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Wednesday, August 6, 2014

Wed 6th Aug 2014 - Quarr Abbey, Binstead.

Sue's Photographs.

The long trek.....

 Guelder rose berries.

 A common blue butterfly.

Carrie's Photographs.

With the (much needed) overnight rain cleared, it was off to Quarr Abbey for this week's GG session. Turning in from the main road and heading to the car park was whole new experience.... gone is the rough track and bumpy car park, all replaced by a nice new driveway and a well laid out parking area. The workman explained that it was the first of two open days to show off all the new facilities made possible by a Lottery grant. All VERY impressive....
We were tasked to work in a field to the north west of the land around the Abbey so it was something of a route march across the fields before any work could commence. Some wooden pallets and old carpeting came in handy for traversing the barbwire fence at two separate places. Needless to say, this all took extra time but we were soon walking through the woods and being shown the task in hand. Along the boundary line of the land was a ditch which had become somewhat grown in
(a huge understatement!) The plan was that we should clear as much of the overgrown material as possible so that a mechanical digger could be brought in, at a later date, to dredge the ditch. With the workforce split into two teams we started working towards each other, clearing as we went. One group faced huge brambles and the other a blackthorn thicket, so progress was hard going but considerable inroads was made during the session. Unfortunately we did not make that "Channel Tunnel digging breakthrough moment" so perhaps we could have a future session to complete it?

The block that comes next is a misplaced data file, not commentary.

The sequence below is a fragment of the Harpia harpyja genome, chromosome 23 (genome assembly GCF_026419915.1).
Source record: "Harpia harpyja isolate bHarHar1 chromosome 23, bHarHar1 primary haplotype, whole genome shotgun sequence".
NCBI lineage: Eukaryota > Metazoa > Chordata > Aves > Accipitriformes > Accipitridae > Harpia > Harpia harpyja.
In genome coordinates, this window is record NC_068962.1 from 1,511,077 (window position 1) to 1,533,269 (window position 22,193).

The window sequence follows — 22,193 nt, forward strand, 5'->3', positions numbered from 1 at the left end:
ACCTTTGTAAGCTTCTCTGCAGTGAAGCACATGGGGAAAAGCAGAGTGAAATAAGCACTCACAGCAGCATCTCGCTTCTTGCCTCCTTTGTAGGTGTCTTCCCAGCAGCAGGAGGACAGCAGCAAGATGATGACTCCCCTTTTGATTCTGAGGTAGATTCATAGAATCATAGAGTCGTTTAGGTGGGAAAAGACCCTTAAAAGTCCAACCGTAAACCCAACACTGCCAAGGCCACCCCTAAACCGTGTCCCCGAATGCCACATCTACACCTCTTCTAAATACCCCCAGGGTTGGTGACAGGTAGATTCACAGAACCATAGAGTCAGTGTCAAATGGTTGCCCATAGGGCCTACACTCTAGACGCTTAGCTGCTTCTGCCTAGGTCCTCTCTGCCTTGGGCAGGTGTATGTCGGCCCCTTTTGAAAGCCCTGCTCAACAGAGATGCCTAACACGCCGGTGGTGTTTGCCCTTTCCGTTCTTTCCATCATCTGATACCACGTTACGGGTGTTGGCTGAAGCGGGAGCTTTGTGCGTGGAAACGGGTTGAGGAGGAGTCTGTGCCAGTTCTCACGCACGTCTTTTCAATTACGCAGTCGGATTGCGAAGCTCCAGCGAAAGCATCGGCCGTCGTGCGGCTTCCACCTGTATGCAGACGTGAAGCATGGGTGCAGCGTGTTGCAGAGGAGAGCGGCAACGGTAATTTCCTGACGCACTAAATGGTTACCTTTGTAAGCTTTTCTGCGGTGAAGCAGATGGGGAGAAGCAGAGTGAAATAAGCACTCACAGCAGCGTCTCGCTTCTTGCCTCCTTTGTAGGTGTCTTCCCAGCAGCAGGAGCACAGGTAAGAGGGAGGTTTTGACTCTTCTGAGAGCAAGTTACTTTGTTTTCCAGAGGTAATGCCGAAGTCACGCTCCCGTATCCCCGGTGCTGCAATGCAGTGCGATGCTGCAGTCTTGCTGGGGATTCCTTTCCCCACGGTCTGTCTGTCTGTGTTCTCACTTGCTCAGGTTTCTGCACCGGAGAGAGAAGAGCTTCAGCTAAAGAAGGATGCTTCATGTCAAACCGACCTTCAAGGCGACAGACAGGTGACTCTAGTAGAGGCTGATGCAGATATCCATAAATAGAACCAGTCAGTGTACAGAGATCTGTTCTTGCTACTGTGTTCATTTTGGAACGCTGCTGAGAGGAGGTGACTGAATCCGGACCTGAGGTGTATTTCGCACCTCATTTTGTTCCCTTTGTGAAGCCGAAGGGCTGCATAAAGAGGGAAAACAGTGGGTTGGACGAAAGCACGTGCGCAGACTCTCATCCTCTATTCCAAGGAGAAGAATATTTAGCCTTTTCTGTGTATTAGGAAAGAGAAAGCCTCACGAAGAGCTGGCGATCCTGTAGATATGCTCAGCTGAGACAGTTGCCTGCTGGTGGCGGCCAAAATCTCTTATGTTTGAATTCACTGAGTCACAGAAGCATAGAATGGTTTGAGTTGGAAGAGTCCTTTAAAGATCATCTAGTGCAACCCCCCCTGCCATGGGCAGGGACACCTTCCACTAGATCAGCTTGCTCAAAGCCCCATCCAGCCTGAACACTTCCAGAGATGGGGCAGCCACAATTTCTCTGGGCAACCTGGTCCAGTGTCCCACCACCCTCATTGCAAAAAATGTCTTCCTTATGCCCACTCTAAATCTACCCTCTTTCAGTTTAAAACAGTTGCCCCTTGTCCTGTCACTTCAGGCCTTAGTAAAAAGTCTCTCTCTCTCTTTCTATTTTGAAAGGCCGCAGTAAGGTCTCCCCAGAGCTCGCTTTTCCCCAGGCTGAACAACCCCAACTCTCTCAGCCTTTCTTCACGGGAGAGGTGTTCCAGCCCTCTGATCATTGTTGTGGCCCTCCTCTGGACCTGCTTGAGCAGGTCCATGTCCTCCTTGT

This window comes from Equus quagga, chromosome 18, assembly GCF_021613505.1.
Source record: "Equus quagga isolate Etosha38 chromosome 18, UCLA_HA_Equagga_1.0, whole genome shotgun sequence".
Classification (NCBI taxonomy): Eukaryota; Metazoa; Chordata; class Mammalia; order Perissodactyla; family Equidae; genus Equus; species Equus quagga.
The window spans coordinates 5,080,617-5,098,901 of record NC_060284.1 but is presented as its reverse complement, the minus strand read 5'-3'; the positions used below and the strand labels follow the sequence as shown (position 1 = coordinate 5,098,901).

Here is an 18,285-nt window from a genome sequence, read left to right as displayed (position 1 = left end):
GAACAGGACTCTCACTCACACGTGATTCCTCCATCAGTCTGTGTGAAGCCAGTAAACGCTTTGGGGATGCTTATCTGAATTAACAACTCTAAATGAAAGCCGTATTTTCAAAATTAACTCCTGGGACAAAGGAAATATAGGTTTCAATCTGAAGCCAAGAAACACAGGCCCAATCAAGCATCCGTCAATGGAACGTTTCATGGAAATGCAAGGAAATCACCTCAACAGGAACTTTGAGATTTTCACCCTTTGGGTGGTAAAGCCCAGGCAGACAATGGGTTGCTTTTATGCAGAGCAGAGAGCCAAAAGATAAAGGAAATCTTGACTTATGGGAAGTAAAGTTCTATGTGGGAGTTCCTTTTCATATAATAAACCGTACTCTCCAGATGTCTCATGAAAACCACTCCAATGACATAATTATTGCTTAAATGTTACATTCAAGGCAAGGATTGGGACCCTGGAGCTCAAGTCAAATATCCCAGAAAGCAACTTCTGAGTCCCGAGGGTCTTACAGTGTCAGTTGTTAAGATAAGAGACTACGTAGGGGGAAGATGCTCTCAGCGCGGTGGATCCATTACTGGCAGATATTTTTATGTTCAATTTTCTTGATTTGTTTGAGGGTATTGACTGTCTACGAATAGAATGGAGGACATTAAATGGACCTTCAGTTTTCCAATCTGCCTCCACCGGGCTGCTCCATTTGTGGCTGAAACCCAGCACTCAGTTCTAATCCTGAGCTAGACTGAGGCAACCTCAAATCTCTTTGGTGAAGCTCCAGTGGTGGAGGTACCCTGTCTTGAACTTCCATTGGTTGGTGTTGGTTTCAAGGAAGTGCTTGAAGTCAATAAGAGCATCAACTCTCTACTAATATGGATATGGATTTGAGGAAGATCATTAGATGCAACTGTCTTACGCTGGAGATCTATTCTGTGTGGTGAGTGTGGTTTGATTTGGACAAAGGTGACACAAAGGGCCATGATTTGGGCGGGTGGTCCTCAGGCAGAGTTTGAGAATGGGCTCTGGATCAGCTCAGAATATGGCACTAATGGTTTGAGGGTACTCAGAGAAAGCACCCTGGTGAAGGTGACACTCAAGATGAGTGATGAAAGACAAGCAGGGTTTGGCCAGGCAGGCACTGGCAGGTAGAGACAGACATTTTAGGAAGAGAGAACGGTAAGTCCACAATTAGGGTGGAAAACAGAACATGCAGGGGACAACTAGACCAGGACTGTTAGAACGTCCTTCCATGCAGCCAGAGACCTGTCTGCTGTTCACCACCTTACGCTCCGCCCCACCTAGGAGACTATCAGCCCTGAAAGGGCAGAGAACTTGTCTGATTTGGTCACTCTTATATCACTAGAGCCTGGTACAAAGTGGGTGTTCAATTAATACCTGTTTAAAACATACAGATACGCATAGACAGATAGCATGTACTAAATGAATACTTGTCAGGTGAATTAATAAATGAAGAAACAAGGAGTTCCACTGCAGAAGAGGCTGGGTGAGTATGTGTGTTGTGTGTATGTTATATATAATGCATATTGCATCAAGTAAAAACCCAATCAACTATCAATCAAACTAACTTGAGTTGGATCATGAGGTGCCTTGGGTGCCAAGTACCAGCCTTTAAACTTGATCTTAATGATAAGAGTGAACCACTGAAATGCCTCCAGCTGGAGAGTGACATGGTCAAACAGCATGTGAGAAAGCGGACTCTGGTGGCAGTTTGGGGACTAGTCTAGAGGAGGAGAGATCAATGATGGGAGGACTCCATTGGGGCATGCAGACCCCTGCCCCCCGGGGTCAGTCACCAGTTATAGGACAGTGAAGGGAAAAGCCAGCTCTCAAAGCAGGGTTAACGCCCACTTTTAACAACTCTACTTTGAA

With it now being the summer holiday period, the attendance numbers were down a little so, a huge WELL DONE to those who came along to work on what turned out to be quite a difficult task.

Carrie's Nature Lesson.

This week’s find was a tree covered in the beautiful red berries of the Guelder Rose (Viburnum Opulus).  These trees are found on the edges of woods, marshes and hedgerows, growing in both heavy clay and acidic soil. It is also deciduous and a member of the honeysuckle family, growing up to ten feet high.  The flowers are shaped like a wheel with the outer flowers having five petals and sterile, while the inner flowers are fertile and very small.  These provide nectar for pollinating insects, and in August turn into the beautiful red berries in the picture.

The red berries are very attractive to birds, who then spread the seeds around, although some trees can self-pollinate, while some are sterile and do not have berries.  It can be invasive, taking over another plant’s area to spread out for more sunlight, while its bark is used as a herbal medicine for cramps and asthma, and the berries can be used for ink.

Many thanks to Carrie for the photographs and Nature Lesson and to Sue for her photographs.

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